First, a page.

Doing Design: A recycled party for two

The 2 young women behind Kulla Design understood early on that their design process should be fun, stimulating.

Adi Shpigel and Keren Tomer (photo credit: Courtesy)
Adi Shpigel and Keren Tomer
(photo credit: Courtesy)
Einat Kayless Argaman founded DesignBreak in 2009 and since then has gained a large community of daily readers celebrating the design scene in Israel and beyond.
When you eat, breath and sleep material research and develop new design methods, it means you can never go wrong. The two young designers behind Kulla Design, Adi Shpigel and Keren Tomer, understood early on that their design process should be fun, playful and stimulating.
Mixing, stirring, boiling, gluing and sawing… It almost feels like the industrial version of a fairytale witch, who cooks up her next potion. It’s no wonder the two came up with the name “Kulla Design”, as the word “kulla” is slang often used to describe something we don’t take too seriously and in their case they surely don’t take design as heavy duty.
Kulla Design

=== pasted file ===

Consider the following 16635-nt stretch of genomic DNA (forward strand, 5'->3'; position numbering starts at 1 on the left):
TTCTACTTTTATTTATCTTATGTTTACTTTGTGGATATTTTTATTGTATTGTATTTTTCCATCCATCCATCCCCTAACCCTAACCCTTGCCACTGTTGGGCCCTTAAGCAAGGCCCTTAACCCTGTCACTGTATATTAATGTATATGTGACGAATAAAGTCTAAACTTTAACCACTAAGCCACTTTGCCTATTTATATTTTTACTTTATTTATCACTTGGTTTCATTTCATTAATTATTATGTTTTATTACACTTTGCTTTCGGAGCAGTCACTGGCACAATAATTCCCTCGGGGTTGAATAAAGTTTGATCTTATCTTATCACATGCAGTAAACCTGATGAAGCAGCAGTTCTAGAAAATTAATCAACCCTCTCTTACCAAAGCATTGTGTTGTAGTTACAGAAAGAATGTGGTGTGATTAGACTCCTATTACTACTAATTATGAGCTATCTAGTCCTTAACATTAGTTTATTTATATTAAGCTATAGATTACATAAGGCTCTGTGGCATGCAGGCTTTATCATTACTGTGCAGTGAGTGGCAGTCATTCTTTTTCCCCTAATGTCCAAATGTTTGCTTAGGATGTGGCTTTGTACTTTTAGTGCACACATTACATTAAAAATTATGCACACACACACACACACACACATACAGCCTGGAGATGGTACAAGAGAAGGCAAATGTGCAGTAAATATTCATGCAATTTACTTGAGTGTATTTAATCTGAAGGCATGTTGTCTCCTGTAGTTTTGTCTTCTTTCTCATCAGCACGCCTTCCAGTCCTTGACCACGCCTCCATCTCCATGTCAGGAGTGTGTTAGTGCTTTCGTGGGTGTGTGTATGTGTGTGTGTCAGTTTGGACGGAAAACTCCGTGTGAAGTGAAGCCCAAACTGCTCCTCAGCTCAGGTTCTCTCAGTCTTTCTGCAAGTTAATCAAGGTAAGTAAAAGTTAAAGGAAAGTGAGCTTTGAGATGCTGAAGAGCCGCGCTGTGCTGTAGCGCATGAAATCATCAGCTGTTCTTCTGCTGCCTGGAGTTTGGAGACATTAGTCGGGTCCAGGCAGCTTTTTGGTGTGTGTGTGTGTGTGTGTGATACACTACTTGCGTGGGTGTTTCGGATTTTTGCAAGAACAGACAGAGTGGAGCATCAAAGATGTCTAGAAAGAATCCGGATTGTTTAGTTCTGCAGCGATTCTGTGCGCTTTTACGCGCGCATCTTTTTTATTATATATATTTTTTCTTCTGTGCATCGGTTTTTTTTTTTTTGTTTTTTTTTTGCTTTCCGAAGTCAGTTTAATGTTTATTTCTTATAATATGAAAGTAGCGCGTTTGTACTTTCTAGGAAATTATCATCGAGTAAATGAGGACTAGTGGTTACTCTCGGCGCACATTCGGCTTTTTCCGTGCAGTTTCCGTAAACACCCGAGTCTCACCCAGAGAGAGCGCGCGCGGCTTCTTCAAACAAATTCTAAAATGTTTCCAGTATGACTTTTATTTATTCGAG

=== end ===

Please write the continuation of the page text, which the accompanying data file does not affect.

Kulla Design
Kulla Design
Kulla Design
Kulla Design
Kulla Design
Kulla Design
Kulla Design
Can you tell me a little bit about your background? How did your partnership start?
The first time our paths crossed was during high school, we had many common friends, but we were never really up close and personal. The second time was at Shenkar Collage. During school we became close friends and discovered we work well together.
When we graduated we knew that we wanted to keep on working together and after a while working in different studios we decided it was time to open a studio of our own.
What’s it like working as a duo? How does it work and who does what?
It's a lot of fun working and creating while constantly brainstorming together. We share similar tastes but we have different abilities. Keren has the technical expertise. If something needs sawing, it's better she does it. Finding creative solutions for technical matters is what makes her tick.
Adi's strength is developing the concept and seeing it through. She is a design enthusiast, always focusing on the smallest details and never backing down until things are perfect.
Give us a glimpse into a normal day in your lives.
The most exciting thing about working in the studio is that no day is the same as the previous one and that's what makes us happy and drives us in the morning.
First things first, we begin our day with a studio meeting, which includes breakfast and coffee while catching up on all the things that happened the day before. We think about what needs to be done and we talk about new possibilities and directions and we sail off to a new day. This could include working on some sketches and models, conceptual research, meetings with clients and professionals and so on. Each one of us has our own tasks and at the end of the week we have our briefing meeting in which we catch up and prepare what our next steps will be.